Would you be willing to sell any of your saplings from this tree or do you have stones to sell? I have been searching for a tree of this color and would like to buy several just to insure sucess in establishment. I have a farm too and we specialize in heritage animals and heirloom plants. Were called ” living legecies heritage farm” in south eastern ohio. So now you see why i am so excited about these peaches. Please contact me at 740-988-6810. again i am super excited about this peach!!

    • Velvie, I don’t have saplings of this and I’ve already pruned it so I don’t have any scions available. The good news, though, is that you can purchase this tree at

      • velvie mckenzie says:

        I’ve seen the picture they have and i am not sure the interior is the same as yours. I am willing to buy stones from you this fall. I will order one from them just to see but there seems to be a lot of variation in the indian peach. I wonder if the natives were breeding for particular characteristics and they varied by tribe maybe. We know they did with corn, squash and grapes. Its the only explanation for the variations i am seeing. They just all became indian blood peaches cause the natives were the ones growing them and they all had at least a tinge of red on the flesh?

        • The peach in the photo is not from my tree (I mention it in the post). I purchased my tree at Raintree Nursery so it wouldn’t be any different than one you would buy there since they are all done by cuttings off of the same tree. The color is not consistent year to year so some years it will be dark and some years it will look like their photo.

    • Mark Pitts says:

      I have one with deep purple leafs, and fruit, it just sprouted from a normal Peach tree. I’m not sure what state your in but if you want a section from the tree you can have one. By the way I live in the state of Maryland.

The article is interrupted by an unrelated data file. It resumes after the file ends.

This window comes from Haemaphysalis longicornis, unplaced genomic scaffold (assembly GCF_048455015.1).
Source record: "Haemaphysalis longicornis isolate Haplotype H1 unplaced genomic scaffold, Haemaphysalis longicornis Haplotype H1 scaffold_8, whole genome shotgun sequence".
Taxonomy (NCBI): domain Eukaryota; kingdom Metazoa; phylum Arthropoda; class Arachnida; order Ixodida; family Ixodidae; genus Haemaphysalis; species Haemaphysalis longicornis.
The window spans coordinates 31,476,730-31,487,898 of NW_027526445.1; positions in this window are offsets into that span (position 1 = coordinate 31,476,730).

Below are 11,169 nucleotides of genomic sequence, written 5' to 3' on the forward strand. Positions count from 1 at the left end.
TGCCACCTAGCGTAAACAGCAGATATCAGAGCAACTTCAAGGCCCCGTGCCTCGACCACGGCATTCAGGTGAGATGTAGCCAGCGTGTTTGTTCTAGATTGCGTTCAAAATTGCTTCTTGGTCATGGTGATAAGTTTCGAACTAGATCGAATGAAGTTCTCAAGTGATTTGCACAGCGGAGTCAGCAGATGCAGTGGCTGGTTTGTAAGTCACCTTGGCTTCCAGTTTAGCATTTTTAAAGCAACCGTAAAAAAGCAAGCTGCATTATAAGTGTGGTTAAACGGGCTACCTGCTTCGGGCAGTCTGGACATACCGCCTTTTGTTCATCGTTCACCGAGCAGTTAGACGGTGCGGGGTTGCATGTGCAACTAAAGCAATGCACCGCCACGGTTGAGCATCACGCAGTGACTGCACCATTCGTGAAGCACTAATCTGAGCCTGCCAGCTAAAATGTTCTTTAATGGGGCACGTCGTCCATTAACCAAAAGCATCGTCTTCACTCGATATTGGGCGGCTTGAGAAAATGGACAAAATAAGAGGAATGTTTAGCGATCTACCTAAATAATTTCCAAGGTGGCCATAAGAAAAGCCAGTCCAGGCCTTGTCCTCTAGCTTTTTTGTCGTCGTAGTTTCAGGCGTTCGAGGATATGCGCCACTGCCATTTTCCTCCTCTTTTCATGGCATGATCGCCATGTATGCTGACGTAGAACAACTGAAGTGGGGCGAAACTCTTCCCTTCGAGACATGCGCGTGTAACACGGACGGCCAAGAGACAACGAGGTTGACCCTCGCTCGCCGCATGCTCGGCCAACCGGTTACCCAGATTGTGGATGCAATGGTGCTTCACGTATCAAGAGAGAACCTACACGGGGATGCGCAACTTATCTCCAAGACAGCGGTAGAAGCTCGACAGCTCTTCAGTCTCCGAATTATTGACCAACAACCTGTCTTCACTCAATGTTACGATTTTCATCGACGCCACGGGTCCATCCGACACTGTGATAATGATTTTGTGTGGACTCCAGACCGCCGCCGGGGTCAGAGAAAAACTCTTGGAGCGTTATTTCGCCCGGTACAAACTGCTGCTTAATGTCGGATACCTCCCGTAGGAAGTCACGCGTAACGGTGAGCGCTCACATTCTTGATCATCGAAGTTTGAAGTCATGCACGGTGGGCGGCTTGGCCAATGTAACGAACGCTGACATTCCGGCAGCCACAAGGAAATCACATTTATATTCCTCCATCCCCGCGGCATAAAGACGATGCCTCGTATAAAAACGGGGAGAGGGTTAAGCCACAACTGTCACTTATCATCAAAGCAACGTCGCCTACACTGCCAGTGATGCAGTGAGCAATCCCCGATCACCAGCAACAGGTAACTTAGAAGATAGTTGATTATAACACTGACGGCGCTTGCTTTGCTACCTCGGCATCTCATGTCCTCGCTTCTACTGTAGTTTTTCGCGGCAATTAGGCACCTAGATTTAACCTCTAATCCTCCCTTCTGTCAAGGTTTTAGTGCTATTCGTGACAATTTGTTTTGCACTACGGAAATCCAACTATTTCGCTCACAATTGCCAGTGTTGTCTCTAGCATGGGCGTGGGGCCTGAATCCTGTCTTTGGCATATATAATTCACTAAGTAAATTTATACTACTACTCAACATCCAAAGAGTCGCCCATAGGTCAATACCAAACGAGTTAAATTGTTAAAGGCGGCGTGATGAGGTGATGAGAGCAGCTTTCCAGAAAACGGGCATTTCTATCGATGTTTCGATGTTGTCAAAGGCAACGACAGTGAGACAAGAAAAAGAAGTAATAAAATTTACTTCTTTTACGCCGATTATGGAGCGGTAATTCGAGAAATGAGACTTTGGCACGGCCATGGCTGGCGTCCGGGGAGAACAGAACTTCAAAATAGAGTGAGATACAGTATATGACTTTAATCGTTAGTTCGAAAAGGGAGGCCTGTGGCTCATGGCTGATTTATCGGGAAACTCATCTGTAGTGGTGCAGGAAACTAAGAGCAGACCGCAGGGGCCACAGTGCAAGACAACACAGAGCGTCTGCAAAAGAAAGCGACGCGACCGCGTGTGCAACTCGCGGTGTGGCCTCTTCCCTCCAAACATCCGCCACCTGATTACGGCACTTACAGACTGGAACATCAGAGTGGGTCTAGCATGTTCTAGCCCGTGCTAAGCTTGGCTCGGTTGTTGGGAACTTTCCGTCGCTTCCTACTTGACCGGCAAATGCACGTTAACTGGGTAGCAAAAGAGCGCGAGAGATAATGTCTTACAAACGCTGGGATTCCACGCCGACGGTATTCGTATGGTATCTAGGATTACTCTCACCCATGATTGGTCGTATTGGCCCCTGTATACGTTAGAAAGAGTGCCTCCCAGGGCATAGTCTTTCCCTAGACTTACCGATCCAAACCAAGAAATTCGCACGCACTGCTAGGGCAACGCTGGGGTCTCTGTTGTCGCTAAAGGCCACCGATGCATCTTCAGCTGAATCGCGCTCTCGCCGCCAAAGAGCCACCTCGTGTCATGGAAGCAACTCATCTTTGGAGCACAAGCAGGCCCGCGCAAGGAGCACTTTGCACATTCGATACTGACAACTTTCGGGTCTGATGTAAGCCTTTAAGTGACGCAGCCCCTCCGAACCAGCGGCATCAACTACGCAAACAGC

7. velvie mckenzie says:

    Does your personal tree actually vary year to year? I have read this but honestly they came across as if they were trying to make over simplistic excuses as to why their peach varied in color from others so i dismissed it.

  8. Lola Mowrey says:

    We had purple peaches, now died out. my husband’s grandfather brought them to his farm in WV from Virginia in the late 1800′s. He called them Black Georgia. The skin was kind of grey, and they had purple flesh. They were not good tasting, but just one canned with a jar of regular canned peaches turned them all the color of beets. They were real pretty.

  9. My Mother had a peach tree that grew in their garden when she was young in Miss. that had beet colored dark red flesh. She didn’t know the variety or if it was Indian one, but said it grew great and made jellies/jams like no other. Anyone know what it might be?

  10. Kathleen says:

    When I was growing up in Western Washington, our family lived on property previously owned by an elderly woman. she had many different kinds of fruit trees, including several varieties of plums, apples and pears. The most interesting however was an old peach tree that had purple fruit. Peaches don’t usually grow in this area–mostly on the east side of Washington–so it was already unusual; but the deep wine-purple of these peaches really made it unique. We called them “pleaches”, plum/peaches, and to me they tasted like logan berries. They were similar to the photo you posted, with very dark fruit, but I don’t remember if they were freestone or not. Sadly the tree died after we had lived there a few years, it was pretty old but bore fruit up to the end of its life.

  11. Sue Fielding says:

    visit France!